Revisiting co-payments

Published: 3:59 AM, January 28, 2013
Updated: 3:50 AM, January 29, 2013
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Co-payments are sacrosanct in Singapore healthcare. Since the debut of co-payments in government polyclinics in 1960, the application of co-payment has been extended to virtually all healthcare services.

Why co-payments? The economic literature is rich with insights on the utility of co-payments and there are very good reasons for co-payments, but not in every healthcare setting and definitely not as an unthinking blanket policy.

In the Singapore setting, the most important objectives are probably mitigating moral hazard and optimising limited government monies. Let us examine them and explore whether and how co-payments can be re-looked.


Moral hazard is the phenomenon where patients consume more than they should because someone else is paying. The 1993 White Paper on Affordable Health Care states emphatically: “To avoid the pitfall of ‘free’ medical services stimulating insatiable demand, patients pay directly for part of the cost of medical services which they use.”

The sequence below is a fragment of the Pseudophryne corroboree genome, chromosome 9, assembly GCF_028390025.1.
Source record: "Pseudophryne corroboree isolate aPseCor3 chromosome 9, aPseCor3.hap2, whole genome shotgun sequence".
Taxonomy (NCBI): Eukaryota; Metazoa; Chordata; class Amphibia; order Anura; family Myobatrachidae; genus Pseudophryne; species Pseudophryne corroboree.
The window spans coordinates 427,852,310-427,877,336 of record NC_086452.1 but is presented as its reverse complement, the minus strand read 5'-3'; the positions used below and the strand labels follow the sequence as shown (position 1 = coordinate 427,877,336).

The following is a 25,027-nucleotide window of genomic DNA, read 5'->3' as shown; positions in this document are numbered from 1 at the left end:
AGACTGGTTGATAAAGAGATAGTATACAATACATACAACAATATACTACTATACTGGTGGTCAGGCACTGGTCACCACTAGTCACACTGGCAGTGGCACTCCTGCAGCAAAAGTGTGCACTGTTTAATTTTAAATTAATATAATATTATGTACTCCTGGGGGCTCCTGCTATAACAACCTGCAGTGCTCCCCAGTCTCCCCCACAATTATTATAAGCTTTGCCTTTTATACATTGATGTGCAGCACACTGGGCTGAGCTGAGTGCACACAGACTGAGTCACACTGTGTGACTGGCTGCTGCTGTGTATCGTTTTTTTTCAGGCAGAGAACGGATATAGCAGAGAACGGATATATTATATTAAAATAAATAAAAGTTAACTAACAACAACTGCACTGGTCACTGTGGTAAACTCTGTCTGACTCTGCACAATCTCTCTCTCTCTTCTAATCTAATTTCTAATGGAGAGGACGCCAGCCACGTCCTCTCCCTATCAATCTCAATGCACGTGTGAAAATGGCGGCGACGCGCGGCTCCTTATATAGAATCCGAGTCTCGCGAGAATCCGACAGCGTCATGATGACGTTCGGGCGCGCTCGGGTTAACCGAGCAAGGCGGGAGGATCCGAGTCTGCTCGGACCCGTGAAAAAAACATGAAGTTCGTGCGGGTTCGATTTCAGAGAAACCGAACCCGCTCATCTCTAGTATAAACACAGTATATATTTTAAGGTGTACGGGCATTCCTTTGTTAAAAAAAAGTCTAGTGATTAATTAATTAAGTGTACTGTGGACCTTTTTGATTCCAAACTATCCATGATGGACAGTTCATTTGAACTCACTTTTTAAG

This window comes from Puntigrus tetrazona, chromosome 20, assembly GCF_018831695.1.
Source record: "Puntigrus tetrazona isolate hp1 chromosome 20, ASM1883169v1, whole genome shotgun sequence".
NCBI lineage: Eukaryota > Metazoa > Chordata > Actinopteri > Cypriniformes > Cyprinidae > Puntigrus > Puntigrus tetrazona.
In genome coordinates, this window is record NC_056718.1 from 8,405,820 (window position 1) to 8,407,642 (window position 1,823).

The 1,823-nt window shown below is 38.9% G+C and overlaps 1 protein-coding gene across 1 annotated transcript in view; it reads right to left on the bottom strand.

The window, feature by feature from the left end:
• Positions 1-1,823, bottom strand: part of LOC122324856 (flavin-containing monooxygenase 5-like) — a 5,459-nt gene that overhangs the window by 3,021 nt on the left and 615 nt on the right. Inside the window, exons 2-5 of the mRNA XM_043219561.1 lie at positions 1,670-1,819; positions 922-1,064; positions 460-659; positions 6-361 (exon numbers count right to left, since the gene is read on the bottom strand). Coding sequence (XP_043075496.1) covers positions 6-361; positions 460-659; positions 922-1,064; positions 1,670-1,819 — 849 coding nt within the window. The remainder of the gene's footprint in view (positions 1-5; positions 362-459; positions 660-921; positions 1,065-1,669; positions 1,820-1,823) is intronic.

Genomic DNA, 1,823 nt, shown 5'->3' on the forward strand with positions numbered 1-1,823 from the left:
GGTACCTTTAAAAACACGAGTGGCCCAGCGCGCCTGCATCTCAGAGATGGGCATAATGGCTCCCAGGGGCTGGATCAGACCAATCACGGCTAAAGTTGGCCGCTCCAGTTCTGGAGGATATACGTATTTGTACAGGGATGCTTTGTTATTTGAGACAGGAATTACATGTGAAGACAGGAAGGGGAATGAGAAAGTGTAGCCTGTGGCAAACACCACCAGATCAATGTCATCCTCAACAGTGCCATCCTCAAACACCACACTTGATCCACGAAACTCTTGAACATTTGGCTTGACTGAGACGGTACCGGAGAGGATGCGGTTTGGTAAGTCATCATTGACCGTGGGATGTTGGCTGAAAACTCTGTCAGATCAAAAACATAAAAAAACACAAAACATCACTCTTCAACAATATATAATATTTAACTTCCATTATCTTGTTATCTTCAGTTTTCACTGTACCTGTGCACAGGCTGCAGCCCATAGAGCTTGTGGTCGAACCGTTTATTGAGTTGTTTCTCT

As for targeting scarce subsidies, even the richest governments have finite resources, and Singapore is no different. Imposing co-payments enables some degree of cost recovery.

In Singapore, cost recovery has been substantial with government spending on healthcare today making up roughly a third of total system spending, and private monies comprising the other two-thirds.

This is the reverse of many developed countries, which, while critics decry as economically regressive, likely in no small measure contributes to the Singapore Government’s healthy finances — especially when contrasted with many European countries struggling to meet pension and other public service obligations.

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